Sorry, but I use Linux and Linux software, not Linux and Windows software. If I wanted to run Windows software, I'd just install Windows because it runs a hell of a lot better than Wine and WineX do.

      I used to be a subscriber, and I tested over 70 of my Windows games in it. Guess how many actually ran? Seven. Guess how many locked up and forced me to reset my system? The majority. It's not worth it. I don't agree with subscription-based software, for one thing, and I don't agree with Transgaming, for another. They are bad open-source citizens, and they blatantly lied to me when they said that after a certain number of subscribers, they would release their source code to Wine. I don't care what excuses anyone makes for Transgaming; the fact is that they said it, and now they don't.

      They also lied when they said that they won't be testing games that are being ported natively... Medal of Honor is being ported to Linux right now, just as my article says, and yet Transgaming brags about how it runs in WineX. I can't count the number of people that run Quake 3 Arena in WineX... I've talked to them myself, so I KNOW that it's true. I just don't understand this.

      Furthermore, WineX hurts Linux's chances of getting native ports. Aside from the Sacrifice port which they killed, they are creating a Linux gaming community that relies on Windows and Windows software... Transgaming is always a few steps behind Windows, and always will be. What happens in a few years from now, when WineX is good enough that it can run a lot of games, and then Microsoft sues Transgaming? They aren't loyal to Linux at all - look at Gav's track record. Does Corel support Linux anymore? No. Will Transgaming? No. They simply saw a potential for cash, and they stepped in. That's all this is. What if Microsoft changes their architecture so much that Wine and WineX are rendered useless with new software? They have to start all over... And what will become of those "hardcore gamer" Linux users? They'll crawl back to Windows on their knees. And if you don't agree that one of these scenarios will happen, then you can't deny that it will hurt or kill LGP. Linux users are NOT loyal to Linux - ask what was Tribsoft or someone from Hyperion, two companies who stopped porting to Linux because so-called Linux users are too fucking cheap to buy native games, and they'd rather buy the 20-discount bin Windows versions and then use WineX or dual-boot. At least Amiga and Mac users are loyal to their operating system. They don't buy Windows software at all. They buy software for their platform. Hell, the majority of Linux users don't even pay for their distro. Hyperion has a deal now, but if they will port to Linux remains to be seen.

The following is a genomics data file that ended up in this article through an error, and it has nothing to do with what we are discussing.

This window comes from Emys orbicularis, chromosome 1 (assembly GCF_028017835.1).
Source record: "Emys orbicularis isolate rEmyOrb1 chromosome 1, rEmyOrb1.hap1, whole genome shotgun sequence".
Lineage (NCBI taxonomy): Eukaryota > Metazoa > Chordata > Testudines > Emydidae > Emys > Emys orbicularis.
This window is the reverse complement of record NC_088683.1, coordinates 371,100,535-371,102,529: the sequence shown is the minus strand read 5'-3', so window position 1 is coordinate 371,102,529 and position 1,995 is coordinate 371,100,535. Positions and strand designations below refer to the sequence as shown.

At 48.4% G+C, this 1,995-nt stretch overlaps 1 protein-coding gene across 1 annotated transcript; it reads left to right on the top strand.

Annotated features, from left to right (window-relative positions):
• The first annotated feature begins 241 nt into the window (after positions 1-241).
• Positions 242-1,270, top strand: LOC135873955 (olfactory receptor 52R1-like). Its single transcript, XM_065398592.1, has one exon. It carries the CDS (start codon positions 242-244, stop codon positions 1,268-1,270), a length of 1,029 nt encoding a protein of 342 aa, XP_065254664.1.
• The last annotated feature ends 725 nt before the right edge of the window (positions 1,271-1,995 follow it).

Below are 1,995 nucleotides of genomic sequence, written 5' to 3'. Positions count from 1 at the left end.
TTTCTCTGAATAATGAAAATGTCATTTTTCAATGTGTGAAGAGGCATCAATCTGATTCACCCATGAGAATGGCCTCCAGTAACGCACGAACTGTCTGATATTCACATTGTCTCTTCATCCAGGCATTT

The future of Linux gaming is NOT bright when you keep getting bombarded with emails and comments about WineX and playing Windows games in Linux.

      When we can run Windows games on Linux, there is no need for native ports. It's a sad, sad day. I'm very glad I bought a Playstation, because I can't see Linux gaming surviving much longer.
      • "What if Microsoft changes their architecture so much that Wine and WineX are rendered useless with new software?"

        They can't change their architecture to break Wine w/o breaking apps on windows 2000, too. MS isn't willing to do that.
        • You don't think so? I guess we'll find out, won't we? They broke DOS, and they'll break everything else eventually.
          • "You don't think so? I guess we'll find out, won't we? They broke DOS, and they'll break everything else eventually"

            They didn't break DOS, they phased out of it.

            That was probably the worst example you could have used to prove your point, heh.

            MS isn't going to mess with WineX. There's no benefit to it. MS does, however, have every interest in making sure that game developers have a good development to work in. Linux developers would be wise to cater to the gaming Community in a similar way.
        • Well, for one thing, Windows 2000 wasn't targeted as a home/gamer platform. ME (briefly) and then XP were. I don't really think Microsoft would care if users can't run newer games on Win2k installs- they might even enjoy it as a way to push XP upgrade sales.

          They can't change their architecture to break Wine w/o breaking apps on windows 2000,

          Really? Don't they have some kind of "Microsoft-Update" internet-based system to push patches onto desktops? Couldn't this repair Windows2000 installations to tr
      • by IamTheRealMike (537420) <mike@plan99.net> on Tuesday April 22, 2003 @06:30PM (#5785067) Homepage
        The chances that Transgaming has had to produce native ports have gone to shit. The Sims and Kohan are WineX-based crap ... Loki's doesn't crash, it's faster, smoother, and the sound doesn't ever get messed up.

        I think you'd have more credibility for this opinion if you didn't obviously have a grudge against TransGaming. If you were a subscriber, you should have clearly known that not all games would work, in fact, probably only the ones they support would work. This is made very clear at every stage.

        They are bad open-source citizens, and they blatantly lied to me when they said that after a certain number of subscribers, they would release their source code to Wine. I don't care what excuses anyone makes for Transgaming; the fact is that they said it, and now they don't.